Something that will always bring a smile to my face and many others watching, these compositions throw caution to the wind focusing entirely on maximising their damage and how to apply it. Often they will turn to hull tank to provide large buffers without having to rely on reps or links but will occasionally use bonused buffer tanks from armour and shield or ancillary boosters to provide their durability. Explosive to watch and typically decided quickly these matches are worth looking out for.
Something more common in past years Tinkers are, usually, short manned compositions that prioritise survivability. In previous years they’ve typically been based around T3 Cruisers with their Adaptive remote repair sub systems, but a blanket ban on remote reps on T3Cs this years has all but killed the typical tinker. (Much to Bei’s delight.) A reintroduction of energy transfers this year has unlocked the other half of the classical tinker however. These teams aim to maintain a permanent tank by using cap transfers to support their heavily tanked logistics as well as numerous tank links and high resistance tanky ships. With typically low dps it is important to note if a Tinker forfeits any points by not spending 100 as many matches that involve them can go to time with no ships destroyed. Reliant on their durability and specific positioning Tinkers face a great threat this year in the point reduced Vindicator which can disrupt positioning and provide tank breaking damage. They will be an interesting rarity in AT XV if they are seen.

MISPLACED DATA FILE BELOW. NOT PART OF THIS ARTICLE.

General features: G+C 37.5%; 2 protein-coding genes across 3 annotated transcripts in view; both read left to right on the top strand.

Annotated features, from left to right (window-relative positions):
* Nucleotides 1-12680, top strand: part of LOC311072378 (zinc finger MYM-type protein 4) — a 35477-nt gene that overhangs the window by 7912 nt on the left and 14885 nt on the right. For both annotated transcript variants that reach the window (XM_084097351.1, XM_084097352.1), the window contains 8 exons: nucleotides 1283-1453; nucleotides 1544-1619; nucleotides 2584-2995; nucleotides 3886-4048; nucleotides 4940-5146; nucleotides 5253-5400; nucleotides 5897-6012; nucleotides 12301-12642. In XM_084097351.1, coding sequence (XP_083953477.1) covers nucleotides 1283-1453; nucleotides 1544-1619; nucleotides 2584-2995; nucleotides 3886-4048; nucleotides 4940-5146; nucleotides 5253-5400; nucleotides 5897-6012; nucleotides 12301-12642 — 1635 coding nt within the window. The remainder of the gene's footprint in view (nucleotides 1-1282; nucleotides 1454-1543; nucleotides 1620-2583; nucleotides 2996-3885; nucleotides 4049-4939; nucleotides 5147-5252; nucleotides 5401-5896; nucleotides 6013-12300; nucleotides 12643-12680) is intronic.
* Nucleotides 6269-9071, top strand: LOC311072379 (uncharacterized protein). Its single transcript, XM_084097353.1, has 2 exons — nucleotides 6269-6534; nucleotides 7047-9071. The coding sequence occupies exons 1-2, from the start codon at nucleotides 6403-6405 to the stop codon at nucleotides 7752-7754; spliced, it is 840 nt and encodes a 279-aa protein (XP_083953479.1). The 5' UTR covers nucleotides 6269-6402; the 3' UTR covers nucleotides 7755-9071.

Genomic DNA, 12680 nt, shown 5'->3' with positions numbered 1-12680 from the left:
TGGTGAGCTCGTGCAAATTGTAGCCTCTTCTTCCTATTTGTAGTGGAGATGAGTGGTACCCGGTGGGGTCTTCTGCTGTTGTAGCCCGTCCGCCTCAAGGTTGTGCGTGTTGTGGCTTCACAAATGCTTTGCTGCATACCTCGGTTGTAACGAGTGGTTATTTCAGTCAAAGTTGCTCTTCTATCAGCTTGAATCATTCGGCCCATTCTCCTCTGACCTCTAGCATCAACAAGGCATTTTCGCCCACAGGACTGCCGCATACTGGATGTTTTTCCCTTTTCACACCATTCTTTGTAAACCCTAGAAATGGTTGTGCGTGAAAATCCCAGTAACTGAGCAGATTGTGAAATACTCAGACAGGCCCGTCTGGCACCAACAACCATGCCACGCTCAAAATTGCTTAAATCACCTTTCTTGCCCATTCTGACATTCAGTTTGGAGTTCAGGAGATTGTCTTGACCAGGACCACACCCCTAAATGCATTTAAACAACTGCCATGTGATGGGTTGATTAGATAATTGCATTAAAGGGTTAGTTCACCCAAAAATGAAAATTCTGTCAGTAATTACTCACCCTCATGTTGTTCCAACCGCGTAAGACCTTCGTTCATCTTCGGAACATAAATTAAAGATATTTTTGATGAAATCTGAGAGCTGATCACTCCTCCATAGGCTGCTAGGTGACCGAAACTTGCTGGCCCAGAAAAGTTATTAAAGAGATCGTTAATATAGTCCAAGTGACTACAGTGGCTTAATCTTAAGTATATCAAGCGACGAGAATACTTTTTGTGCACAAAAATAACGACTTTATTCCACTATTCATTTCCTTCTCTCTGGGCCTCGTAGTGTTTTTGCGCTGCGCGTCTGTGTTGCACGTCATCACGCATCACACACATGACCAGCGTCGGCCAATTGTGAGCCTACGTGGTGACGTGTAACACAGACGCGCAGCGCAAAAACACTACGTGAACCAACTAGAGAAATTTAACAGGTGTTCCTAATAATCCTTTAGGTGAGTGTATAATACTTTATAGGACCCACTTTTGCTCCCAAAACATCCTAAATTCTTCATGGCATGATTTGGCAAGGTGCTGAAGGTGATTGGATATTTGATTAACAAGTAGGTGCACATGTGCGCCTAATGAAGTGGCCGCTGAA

- Pseudo Tinker
Taking the ideas of the tinker but not fully investing results in these comps. Using cap transfers and links to maximise the tank of their logistics but not tying the entire team to it, often giving the task of providing cap to a pair of Battleships who will stay with the logistics. This however hobbles the logistics mobility or that of aggressive battleships.